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QUESTION: What role does echocardiography have in determining the causes of unexplained syncope?
18 month cohort study.
Emergency department (ED) and inpatient services of a university hospital in Geneva, Switzerland.
650 consecutive patients who were ≥18 years of age (mean age 60 y, 54% women) and presented to the ED with the main symptom of syncope (sudden loss of consciousness and of postural tone with spontaneous recovery). Follow up was 95% at 18 months.
The initial diagnostic workup included a standardised clinical evaluation; baseline laboratory tests; 12 lead electrocardiography (ECG); and testing for orthostatic hypotension. Selected additional testing was done based on abnormal findings after the initial workup. Patients in whom the cause of syncope remained undetermined received serial cardiovascular diagnostic tests: bidimensional Doppler transthoracic echocardiography, bilateral carotid sinus massage, prolonged monitoring with ECG, and passive upright tilt testing. Electrophysiological studies were done on the basis of current recommendations. Echocardiography findings considered to be diagnostic of syncope were severe aortic stenosis, hypertrophic cardiomyopathy with outflow tract obstruction, severe pulmonary artery hypertension, and left atrial myxoma or thrombus with protrusion and outflow tract obstruction. An abnormal, relevant, but non-diagnostic finding was reduced left ventricular ejection fraction (LVEF) ≤40%.
Main outcome measure
The initial evaluation identified probable causes of syncope in 495 patients (76%). 8 of 20 patients (40%) with suspected aortic stenosis (murmur and suggestive history) had severe stenosis on echocardiography, and no more cases were diagnosed during follow up. Of 155 undiagnosed patients, cardiovascular testing identified cardiac causes (ventricular tachycardia, atrioventricular block, and sinus bradycardia or pause) in 24 patients (16%) and noncardiac causes (vasovagal, hypotension, and carotid sinus hypersensitivity) in 22 (14%). The echocardiography result was normal (n=50) or non-relevant (n=17) in all patients with a negative cardiac history and a normal ECG result (n=67 [43%]). In those with a positive cardiac history or an abnormal ECG result (n=88 [57%]), echocardiography was normal or non-relevant in 64 patients (73%) and showed systolic dysfunction (LVEF ≤40%) in 24 patients (27%). Of the patients with normal or non-relevant findings, 19% had a final diagnosis of arrhythmia, whereas 50% of those with LVEF ≤40% had a final diagnosis of arrhythmia.
In patients with unexplained syncope, echocardiography was useful in stratifying risk in patients with a positive cardiac history or abnormal results on electrocardiography.
The prognosis of patients with syncope varies. Those with cardiac syncope or syncope of unknown cause have an increased risk of death compared with patients without syncope or those whose syncope is determined to have a vasovagal or orthostatic cause.1 Because syncope may be a harbinger of sudden death in some patients but benign in others, appropriate diagnostic evaluation is warranted to stratify risk for patients with syncope.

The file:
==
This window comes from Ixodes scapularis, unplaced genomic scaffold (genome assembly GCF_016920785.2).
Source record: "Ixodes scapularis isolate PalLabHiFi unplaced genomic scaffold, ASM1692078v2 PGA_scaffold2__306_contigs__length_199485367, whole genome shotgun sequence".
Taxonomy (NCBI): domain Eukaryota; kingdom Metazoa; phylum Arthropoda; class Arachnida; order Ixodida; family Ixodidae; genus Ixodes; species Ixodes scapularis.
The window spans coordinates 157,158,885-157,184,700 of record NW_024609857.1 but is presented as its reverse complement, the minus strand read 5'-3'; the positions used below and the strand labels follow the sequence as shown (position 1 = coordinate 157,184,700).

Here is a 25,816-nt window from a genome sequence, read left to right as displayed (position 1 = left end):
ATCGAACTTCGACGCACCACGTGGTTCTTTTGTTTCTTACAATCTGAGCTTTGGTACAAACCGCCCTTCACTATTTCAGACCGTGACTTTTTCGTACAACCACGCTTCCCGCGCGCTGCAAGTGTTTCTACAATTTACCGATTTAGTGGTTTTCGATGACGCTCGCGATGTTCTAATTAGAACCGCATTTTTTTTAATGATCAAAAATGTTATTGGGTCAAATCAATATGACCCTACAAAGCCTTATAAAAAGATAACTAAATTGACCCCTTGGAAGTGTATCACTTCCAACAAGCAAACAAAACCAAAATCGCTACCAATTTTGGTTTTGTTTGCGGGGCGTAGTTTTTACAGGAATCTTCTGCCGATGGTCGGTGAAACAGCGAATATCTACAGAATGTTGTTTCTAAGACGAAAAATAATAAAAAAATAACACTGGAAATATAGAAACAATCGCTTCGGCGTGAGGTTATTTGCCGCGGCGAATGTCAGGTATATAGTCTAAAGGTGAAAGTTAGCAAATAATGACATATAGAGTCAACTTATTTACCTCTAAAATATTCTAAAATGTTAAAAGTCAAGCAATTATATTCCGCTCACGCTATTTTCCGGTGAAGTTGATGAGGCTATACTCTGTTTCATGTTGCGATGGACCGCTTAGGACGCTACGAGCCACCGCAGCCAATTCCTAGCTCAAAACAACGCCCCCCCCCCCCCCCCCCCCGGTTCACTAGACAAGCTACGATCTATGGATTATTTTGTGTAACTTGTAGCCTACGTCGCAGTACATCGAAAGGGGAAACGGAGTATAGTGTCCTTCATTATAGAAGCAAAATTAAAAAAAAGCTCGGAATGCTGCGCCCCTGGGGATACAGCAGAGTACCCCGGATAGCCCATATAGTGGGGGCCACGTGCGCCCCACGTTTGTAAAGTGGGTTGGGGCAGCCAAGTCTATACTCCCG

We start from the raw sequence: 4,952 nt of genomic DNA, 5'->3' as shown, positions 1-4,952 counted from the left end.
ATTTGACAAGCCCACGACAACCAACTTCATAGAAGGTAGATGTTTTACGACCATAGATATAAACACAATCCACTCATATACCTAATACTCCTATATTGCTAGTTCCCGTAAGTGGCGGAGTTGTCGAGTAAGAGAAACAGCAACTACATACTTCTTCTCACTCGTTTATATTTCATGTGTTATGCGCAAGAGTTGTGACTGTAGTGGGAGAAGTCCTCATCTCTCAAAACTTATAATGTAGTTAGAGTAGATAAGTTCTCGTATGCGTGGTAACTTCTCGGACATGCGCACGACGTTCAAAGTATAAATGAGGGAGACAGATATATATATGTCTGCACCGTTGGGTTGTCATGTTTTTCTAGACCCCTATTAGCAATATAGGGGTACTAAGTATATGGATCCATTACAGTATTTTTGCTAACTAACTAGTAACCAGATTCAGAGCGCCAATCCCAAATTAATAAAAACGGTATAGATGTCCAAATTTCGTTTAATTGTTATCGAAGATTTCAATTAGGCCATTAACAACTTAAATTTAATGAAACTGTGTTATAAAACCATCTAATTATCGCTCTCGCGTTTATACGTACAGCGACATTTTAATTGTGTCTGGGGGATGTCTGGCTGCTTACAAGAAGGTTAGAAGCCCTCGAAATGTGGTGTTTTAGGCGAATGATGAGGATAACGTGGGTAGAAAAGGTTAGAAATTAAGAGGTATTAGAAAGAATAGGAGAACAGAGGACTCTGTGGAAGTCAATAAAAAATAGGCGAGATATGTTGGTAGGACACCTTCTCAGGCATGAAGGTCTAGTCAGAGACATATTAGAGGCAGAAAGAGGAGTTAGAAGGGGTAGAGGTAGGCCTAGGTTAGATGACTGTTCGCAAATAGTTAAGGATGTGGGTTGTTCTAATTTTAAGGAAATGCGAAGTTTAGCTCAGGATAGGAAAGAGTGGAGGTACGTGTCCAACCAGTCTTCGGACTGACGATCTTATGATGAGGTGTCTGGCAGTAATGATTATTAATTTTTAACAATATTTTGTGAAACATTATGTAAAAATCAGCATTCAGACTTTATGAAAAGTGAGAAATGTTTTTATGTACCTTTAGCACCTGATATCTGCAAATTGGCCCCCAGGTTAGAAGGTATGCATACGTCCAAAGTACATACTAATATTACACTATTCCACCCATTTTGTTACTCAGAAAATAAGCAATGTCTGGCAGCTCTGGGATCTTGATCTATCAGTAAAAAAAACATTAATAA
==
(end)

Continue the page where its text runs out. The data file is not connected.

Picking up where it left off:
The study by Sarasin et al supports routine use of echocardiography in patients with cardiac syncope or patients with unexplained syncope and a history of cardiac disease or abnormal ECG results. In the latter subgroup of patients, echocardiography helps primarily by identifying patients with decreased LV systolic function. This is an important finding, since many of these patients are at high risk of sudden cardiac death and may benefit from implantation of a cardiac defibrillator.2
The results also suggest that patients with a negative cardiac history and a normal ECG result do not require routine echocardiography. Definitive conclusions cannot be drawn, however, because the sample size of this subgroup was relatively small. It is possible that occurrences of LV dysfunction or other rare cardiac causes of syncope may have been detected if a larger sample size was evaluated, although the overall usefulness of echocardiography in this subgroup would probably have remained low.
The findings of the study by Sarasin et al support the ACC/AHA guidelines, which recommend that echocardiography be done in patients with syncope and clinically suspected heart disease and those with periexertional syncope.3 The guidelines also state that the usefulness of echocardiography in patients without findings suggestive of cardiac disease is less well established and emphasise the need for a prospective study.3 The study by Sarasin et al is the first such study and is an important addition to the medical literature in this regard.
Source of funding: Swiss National Research Foundation.
For correspondence: Dr F P Sarasin, Hôpital Cantonal, Geneva,
Abstract and commentary also appear in ACP Journal Club.
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